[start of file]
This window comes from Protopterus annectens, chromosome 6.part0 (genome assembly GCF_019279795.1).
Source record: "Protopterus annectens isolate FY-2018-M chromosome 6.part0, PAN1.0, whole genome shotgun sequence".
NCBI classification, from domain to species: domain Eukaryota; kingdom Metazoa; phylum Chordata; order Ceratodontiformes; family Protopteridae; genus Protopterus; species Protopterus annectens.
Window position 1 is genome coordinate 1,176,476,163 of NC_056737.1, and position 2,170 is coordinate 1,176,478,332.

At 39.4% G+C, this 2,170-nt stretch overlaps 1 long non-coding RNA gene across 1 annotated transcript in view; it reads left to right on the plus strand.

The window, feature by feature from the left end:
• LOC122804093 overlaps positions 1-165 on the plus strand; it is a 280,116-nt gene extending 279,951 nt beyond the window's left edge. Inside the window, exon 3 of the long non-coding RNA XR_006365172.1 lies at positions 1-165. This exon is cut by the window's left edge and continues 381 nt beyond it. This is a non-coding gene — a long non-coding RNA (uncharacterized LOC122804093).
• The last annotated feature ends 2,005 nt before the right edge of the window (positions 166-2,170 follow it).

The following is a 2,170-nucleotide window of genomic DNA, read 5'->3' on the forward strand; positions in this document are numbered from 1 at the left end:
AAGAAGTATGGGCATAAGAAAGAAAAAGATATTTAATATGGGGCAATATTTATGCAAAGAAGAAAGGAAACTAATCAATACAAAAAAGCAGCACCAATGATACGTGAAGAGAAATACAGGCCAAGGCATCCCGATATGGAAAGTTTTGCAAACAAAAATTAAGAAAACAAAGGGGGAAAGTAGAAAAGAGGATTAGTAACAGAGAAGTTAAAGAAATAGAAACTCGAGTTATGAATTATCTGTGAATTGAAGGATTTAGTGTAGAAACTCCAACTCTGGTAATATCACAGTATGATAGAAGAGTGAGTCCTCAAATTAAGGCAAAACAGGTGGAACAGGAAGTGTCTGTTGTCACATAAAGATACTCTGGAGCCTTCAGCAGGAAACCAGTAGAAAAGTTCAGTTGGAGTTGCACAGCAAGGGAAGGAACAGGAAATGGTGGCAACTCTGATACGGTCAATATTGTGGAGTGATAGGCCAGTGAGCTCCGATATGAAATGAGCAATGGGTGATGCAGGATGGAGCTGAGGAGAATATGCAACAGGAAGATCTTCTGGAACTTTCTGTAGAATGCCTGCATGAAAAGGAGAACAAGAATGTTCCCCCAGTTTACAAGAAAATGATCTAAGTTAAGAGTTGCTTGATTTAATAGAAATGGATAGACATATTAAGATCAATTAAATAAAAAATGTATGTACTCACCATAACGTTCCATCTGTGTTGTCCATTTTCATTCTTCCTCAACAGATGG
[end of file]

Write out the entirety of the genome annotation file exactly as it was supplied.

This window comes from Protopterus annectens, chromosome 6.part0 (genome assembly GCF_019279795.1).
Source record: "Protopterus annectens isolate FY-2018-M chromosome 6.part0, PAN1.0, whole genome shotgun sequence".
NCBI classification, from domain to species: domain Eukaryota; kingdom Metazoa; phylum Chordata; order Ceratodontiformes; family Protopteridae; genus Protopterus; species Protopterus annectens.
Window position 1 is genome coordinate 1,176,476,163 of NC_056737.1, and position 2,170 is coordinate 1,176,478,332.

At 39.4% G+C, this 2,170-nt stretch overlaps 1 long non-coding RNA gene across 1 annotated transcript in view; it reads left to right on the plus strand.

The window, feature by feature from the left end:
• LOC122804093 overlaps positions 1-165 on the plus strand; it is a 280,116-nt gene extending 279,951 nt beyond the window's left edge. Inside the window, exon 3 of the long non-coding RNA XR_006365172.1 lies at positions 1-165. This exon is cut by the window's left edge and continues 381 nt beyond it. This is a non-coding gene — a long non-coding RNA (uncharacterized LOC122804093).
• The last annotated feature ends 2,005 nt before the right edge of the window (positions 166-2,170 follow it).

The following is a 2,170-nucleotide window of genomic DNA, read 5'->3' on the forward strand; positions in this document are numbered from 1 at the left end:
AAGAAGTATGGGCATAAGAAAGAAAAAGATATTTAATATGGGGCAATATTTATGCAAAGAAGAAAGGAAACTAATCAATACAAAAAAGCAGCACCAATGATACGTGAAGAGAAATACAGGCCAAGGCATCCCGATATGGAAAGTTTTGCAAACAAAAATTAAGAAAACAAAGGGGGAAAGTAGAAAAGAGGATTAGTAACAGAGAAGTTAAAGAAATAGAAACTCGAGTTATGAATTATCTGTGAATTGAAGGATTTAGTGTAGAAACTCCAACTCTGGTAATATCACAGTATGATAGAAGAGTGAGTCCTCAAATTAAGGCAAAACAGGTGGAACAGGAAGTGTCTGTTGTCACATAAAGATACTCTGGAGCCTTCAGCAGGAAACCAGTAGAAAAGTTCAGTTGGAGTTGCACAGCAAGGGAAGGAACAGGAAATGGTGGCAACTCTGATACGGTCAATATTGTGGAGTGATAGGCCAGTGAGCTCCGATATGAAATGAGCAATGGGTGATGCAGGATGGAGCTGAGGAGAATATGCAACAGGAAGATCTTCTGGAACTTTCTGTAGAATGCCTGCATGAAAAGGAGAACAAGAATGTTCCCCCAGTTTACAAGAAAATGATCTAAGTTAAGAGTTGCTTGATTTAATAGAAATGGATAGACATATTAAGATCAATTAAATAAAAAATGTATGTACTCACCATAACGTTCCATCTGTGTTGTCCATTTTCATTCTTCCTCAACAGATGG